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The Magic Cafe Forum Index » » Tricky business » » Transitioning From Magician To Professional Public Speaker (16 Likes) Printer Friendly Version

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Mindpro
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The first question I always ask performers who want to transition to speakers is - why? Many seem to do it for reasons that ultimately work against them. Very few do it because they have a sincere desire to communicate something special, unique, or as Danny said experience.

After that, the problem I have with many I've trained and work with is the magic. I think magicians see speaking as another way to perform their magic. Speaking is about communicating and sharing a message or specified content. It should always be about the message first and foremost - the benefits or takeaways to the audience - not the magic.

If there is any magic at all it should be the final element to include only after the message or specialized content is in place and communicated.

Far too often I see magicians that try to create their content around their magic. I work a great deal in the education market and I can't tell you how many magicians try to position themselves as speakers but simply perform their magic and think that if they produce silks in their presentation that say "Stay In School," "Say NO To Bullying," or "Say No To Drugs" that they are somehow being a "motivational speaker."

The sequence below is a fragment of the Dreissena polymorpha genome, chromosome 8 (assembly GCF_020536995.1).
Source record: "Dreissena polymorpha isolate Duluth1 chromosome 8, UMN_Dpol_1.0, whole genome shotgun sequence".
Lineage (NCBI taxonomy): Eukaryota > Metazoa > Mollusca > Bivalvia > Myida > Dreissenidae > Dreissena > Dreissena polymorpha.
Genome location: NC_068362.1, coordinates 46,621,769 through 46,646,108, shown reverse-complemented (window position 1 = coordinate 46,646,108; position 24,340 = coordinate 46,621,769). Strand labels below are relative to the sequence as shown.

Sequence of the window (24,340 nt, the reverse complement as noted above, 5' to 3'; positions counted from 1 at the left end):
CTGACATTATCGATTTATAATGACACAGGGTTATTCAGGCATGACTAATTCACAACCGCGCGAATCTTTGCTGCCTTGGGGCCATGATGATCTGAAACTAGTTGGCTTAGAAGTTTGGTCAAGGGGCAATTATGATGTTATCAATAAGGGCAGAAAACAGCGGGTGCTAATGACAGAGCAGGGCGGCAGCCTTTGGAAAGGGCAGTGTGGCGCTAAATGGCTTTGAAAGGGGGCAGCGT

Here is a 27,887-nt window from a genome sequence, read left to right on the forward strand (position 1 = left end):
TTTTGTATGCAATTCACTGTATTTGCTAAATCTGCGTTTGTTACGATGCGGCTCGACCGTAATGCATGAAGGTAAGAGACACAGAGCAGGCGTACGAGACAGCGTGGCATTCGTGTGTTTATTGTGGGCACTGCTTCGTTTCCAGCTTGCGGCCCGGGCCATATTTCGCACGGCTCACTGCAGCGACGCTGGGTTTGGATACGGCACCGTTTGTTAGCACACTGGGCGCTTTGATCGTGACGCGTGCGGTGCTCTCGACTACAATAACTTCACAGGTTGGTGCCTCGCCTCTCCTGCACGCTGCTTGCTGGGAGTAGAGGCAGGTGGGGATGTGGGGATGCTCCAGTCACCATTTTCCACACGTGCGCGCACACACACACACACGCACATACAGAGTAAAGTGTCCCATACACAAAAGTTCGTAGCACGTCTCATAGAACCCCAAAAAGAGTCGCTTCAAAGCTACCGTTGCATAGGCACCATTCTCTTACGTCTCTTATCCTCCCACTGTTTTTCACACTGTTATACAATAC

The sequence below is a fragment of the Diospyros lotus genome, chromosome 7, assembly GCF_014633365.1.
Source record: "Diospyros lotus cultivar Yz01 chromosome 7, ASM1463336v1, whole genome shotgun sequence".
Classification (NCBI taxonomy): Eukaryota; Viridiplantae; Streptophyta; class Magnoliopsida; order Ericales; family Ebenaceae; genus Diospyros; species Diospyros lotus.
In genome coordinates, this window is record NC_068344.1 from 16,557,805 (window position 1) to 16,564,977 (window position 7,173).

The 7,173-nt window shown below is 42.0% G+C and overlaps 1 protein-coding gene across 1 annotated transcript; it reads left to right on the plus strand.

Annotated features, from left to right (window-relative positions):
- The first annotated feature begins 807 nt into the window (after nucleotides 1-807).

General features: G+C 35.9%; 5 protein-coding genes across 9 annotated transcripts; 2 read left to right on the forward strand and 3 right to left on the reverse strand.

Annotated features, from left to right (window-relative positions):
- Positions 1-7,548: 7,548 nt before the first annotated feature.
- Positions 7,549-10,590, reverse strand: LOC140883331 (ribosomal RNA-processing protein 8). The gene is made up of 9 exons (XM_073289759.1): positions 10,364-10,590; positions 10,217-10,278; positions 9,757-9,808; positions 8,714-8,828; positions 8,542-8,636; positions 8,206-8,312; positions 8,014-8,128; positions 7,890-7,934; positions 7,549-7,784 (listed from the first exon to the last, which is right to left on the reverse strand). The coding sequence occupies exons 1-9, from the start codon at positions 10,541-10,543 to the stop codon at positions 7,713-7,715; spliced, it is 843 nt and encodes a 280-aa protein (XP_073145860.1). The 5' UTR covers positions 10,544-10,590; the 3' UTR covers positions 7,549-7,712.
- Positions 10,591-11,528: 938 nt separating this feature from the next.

They're not. At best, they MIGHT be doing message-based magic. Any trick-based presentation will likely be weak on content, message or true applicable takeaways.

I love working with speakers that A. truly have experience and something to say, and B. understand the proper use of outside disciplines such as magic as an enhancement to their message. When done right it can work well, but again the magic must not be front and center but rather an accompaniment used sparingly and effectively.